16 AUGUST 1957, Page 18

Gramophone Records

Hot and Sweet

MEL TORMg is undeniably an accomplished singer. Not as ac- complished as Sinatra, Crosby, Perry Como or Nat King Cole. But still accomplished. It is therefore surprising that on his latest record. Mel Torme sings Fred Astaire (London), he should choose to submerge his obvious talent in some cacophonous accompaniment by the Marty Paich Dek-tette. Mr. Paich's group accompanies Mr. Torme's singing of such gay, charming old Astaire favourites as 'A Fine Romance' and `Top Hat' with what can best be described as the sort of music that is played on film scores to denote that somewhere someone is having a nightmare —that spasmodic, charmless, toneless music which should only be heard in nightmares. It really is a pity. Next time Mr. Torm6 wants to make a twelve-inch LP, could he not find support from a Nelson Riddle or a Buddy Bergman?

But for rhythm, charm, tone and all the real ingredients of jazz, I recommend Jack Teagarden —Jazz Great (London). He sings, swings and slides through ten . numbers in that inimitably relaxed, fluent style—helped by McPartland, Cary, Edmond Hall, Page, Bauduc and others. Good music.

If you like female voices in close harmony, buy The Fontanes Sing (London). The Fontanes are three sisters—blonde Margie, brunette Bea and red-head Ge'ri—and they make a very har- monious racket Singing a gay selection of songs.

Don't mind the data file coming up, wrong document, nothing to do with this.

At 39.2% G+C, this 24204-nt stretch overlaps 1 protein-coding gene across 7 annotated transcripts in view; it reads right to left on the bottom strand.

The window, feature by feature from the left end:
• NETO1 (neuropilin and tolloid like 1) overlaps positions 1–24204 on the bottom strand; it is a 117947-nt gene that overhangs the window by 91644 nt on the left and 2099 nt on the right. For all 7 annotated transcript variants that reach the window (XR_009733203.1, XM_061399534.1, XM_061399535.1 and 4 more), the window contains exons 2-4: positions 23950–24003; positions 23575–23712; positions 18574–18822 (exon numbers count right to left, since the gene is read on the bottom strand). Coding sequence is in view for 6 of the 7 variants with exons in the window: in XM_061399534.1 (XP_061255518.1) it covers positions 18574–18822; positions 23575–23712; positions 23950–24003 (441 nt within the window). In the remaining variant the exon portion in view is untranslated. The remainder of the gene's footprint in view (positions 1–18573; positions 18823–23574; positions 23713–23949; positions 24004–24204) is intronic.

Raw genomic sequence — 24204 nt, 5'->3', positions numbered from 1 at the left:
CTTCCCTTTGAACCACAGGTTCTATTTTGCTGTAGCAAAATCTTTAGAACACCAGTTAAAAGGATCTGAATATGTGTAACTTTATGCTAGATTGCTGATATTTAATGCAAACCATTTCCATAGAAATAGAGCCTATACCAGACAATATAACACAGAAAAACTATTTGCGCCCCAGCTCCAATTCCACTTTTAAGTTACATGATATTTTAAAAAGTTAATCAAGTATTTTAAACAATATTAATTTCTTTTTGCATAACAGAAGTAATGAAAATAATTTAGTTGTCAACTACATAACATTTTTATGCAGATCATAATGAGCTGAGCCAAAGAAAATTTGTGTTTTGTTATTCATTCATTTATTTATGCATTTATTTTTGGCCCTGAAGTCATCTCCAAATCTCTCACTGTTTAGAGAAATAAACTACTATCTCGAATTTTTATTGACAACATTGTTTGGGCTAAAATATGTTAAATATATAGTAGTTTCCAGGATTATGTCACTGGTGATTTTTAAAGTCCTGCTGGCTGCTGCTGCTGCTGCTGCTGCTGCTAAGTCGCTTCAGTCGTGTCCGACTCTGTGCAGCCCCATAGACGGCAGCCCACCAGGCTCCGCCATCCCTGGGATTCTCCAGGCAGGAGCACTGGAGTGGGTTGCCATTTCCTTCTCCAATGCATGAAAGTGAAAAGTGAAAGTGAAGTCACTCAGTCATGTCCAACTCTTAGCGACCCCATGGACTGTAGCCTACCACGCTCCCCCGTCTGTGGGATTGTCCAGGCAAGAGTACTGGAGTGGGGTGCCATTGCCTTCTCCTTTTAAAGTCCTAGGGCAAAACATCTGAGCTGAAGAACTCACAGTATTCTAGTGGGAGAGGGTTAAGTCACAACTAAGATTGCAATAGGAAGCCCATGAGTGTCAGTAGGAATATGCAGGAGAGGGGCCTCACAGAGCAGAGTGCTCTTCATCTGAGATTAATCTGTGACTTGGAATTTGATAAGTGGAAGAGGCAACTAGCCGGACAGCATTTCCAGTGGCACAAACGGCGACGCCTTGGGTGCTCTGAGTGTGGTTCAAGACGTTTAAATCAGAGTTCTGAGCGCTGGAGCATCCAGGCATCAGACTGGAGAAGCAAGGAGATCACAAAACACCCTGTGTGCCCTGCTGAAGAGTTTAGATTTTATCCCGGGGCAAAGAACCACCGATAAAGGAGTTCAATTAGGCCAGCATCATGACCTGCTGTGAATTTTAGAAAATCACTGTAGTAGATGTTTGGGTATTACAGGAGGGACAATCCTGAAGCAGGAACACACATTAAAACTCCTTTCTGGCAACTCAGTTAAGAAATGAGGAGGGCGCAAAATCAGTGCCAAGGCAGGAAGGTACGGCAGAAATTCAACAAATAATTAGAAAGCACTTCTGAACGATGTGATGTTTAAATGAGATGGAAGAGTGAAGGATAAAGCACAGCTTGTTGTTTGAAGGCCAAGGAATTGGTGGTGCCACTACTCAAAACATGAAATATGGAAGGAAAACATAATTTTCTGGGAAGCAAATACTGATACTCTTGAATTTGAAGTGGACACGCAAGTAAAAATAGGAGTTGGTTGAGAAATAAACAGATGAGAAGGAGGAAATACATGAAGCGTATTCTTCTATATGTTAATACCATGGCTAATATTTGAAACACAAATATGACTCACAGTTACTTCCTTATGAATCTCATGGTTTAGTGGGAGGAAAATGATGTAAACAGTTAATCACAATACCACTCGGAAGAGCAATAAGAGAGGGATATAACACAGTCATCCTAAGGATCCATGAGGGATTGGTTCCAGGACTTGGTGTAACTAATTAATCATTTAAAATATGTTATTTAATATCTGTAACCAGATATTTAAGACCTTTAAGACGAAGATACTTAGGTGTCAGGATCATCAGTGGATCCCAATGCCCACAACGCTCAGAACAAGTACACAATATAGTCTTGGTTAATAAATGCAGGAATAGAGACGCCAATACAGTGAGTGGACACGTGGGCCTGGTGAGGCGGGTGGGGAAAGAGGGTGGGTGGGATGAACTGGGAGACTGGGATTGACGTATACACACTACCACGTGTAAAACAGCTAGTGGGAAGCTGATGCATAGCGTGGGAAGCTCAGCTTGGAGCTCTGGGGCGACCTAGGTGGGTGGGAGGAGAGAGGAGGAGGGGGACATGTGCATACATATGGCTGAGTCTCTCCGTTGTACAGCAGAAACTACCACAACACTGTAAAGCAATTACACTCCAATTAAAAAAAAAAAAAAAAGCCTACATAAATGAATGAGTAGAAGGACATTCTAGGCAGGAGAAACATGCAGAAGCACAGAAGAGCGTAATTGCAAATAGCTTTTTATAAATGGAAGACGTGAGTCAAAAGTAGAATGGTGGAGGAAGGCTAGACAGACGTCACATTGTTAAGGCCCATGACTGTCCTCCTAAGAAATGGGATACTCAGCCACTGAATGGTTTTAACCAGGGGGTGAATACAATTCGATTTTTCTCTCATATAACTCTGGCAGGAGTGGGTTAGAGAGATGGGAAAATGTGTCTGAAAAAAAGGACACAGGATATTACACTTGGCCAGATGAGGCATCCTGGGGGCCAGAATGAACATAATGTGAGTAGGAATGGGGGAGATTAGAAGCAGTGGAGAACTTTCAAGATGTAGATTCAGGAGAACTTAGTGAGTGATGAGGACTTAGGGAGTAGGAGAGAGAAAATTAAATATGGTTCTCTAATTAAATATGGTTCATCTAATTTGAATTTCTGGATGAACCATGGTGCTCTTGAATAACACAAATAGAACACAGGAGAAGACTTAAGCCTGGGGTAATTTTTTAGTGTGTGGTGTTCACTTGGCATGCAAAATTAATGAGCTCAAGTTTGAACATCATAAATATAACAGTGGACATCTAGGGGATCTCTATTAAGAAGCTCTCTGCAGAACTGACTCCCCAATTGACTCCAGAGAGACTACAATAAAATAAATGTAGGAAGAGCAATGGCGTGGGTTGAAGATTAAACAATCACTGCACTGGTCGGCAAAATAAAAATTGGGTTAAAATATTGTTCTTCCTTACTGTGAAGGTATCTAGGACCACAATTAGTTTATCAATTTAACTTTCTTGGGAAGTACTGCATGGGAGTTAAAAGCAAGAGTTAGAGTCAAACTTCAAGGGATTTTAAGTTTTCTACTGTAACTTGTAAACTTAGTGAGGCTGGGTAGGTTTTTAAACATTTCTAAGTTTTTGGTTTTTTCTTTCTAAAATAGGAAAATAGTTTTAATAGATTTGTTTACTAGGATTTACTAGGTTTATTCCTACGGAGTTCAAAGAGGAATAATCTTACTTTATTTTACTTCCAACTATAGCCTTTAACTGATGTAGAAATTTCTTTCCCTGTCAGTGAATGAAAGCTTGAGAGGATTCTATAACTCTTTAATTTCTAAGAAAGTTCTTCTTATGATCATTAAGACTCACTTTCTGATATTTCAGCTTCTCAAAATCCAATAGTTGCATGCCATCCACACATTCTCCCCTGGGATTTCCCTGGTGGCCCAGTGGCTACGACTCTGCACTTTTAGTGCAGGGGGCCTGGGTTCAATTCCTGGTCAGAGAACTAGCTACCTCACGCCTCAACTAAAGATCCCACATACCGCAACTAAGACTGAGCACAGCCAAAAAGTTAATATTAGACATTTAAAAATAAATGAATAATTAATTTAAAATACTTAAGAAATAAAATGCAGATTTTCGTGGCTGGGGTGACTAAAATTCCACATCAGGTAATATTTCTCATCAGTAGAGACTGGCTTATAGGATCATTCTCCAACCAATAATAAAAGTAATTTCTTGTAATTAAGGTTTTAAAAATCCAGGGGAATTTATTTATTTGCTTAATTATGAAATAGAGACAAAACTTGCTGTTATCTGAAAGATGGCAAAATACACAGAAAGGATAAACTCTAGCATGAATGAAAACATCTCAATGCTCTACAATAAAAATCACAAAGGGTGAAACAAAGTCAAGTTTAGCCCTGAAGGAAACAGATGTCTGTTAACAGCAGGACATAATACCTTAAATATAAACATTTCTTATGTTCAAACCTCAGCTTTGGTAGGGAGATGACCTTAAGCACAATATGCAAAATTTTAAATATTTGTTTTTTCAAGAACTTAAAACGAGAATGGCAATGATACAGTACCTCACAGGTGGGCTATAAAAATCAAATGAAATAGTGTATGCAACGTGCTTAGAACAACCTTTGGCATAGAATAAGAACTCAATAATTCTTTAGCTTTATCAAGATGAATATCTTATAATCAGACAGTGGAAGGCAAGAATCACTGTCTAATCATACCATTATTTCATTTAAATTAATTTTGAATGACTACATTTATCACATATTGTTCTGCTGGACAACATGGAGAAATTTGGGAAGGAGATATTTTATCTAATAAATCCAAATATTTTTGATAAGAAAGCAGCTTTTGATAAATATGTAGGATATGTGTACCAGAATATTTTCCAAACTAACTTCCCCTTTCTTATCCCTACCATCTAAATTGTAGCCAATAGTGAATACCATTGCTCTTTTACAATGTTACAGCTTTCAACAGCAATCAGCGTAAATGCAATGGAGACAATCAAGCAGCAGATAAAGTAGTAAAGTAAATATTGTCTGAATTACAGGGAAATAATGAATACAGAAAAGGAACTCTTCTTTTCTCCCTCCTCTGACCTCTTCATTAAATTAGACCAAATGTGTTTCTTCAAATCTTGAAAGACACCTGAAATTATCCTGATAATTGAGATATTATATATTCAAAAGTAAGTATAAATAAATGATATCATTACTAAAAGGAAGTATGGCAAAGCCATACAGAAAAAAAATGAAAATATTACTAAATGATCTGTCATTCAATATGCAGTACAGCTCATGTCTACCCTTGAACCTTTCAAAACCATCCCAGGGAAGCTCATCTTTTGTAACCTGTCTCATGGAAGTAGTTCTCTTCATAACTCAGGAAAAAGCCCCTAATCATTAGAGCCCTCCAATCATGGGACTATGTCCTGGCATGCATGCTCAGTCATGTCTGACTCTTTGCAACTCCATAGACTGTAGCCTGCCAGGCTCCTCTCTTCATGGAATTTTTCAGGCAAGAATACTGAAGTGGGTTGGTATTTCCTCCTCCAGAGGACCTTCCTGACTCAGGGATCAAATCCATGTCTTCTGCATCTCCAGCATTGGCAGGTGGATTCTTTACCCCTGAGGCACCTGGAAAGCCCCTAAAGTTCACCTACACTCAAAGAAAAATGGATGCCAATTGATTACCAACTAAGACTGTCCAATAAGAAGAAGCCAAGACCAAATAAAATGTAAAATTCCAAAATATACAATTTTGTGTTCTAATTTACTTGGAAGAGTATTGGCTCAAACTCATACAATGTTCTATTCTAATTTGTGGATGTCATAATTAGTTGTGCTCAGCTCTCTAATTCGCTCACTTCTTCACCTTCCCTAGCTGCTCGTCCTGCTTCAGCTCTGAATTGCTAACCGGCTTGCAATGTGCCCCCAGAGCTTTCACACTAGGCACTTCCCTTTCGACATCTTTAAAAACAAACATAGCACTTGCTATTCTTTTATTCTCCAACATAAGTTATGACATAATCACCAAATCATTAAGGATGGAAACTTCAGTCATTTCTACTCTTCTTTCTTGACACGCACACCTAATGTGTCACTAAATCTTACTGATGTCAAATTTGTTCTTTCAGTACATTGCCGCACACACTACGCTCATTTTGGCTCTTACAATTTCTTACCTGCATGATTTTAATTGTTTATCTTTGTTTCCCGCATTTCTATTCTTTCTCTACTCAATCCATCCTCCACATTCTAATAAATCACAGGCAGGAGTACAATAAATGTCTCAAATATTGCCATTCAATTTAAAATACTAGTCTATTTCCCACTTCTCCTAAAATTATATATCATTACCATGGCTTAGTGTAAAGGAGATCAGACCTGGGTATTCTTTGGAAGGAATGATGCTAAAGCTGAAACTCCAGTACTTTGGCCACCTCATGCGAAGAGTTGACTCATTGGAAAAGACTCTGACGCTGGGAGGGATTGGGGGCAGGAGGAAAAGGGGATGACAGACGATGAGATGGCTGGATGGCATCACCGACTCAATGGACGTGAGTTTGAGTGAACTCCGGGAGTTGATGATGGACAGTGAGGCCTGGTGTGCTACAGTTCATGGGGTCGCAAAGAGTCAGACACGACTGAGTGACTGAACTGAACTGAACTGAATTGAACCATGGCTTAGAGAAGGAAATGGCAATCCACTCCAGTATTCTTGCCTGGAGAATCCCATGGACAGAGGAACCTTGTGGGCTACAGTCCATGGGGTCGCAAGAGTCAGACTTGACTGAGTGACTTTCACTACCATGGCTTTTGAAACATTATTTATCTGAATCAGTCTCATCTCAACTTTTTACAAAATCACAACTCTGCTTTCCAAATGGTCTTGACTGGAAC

From gaiety to the blues—shouted blues. Here Stands Fats Domino (London) features Fats as singer, composer and pianist—all strictly in the blue vein. His singing is very akin to that great Kaycee blues-shouter Joe Turner. The `instrumen- tal accompaniment' leaves a lot to be desired, but the voice is fine.

Finally, Here's Little Richard (London). Imagine a rather high-pitched, hoarse and com- pletely distraught Elvis singing the usual Elvis- type songs. Punctuate the odd phrase with a cat- like scream, an owl-like hoot or a hyena-like howl —and you've got little Richard. And the vote would probably be that you could keep him.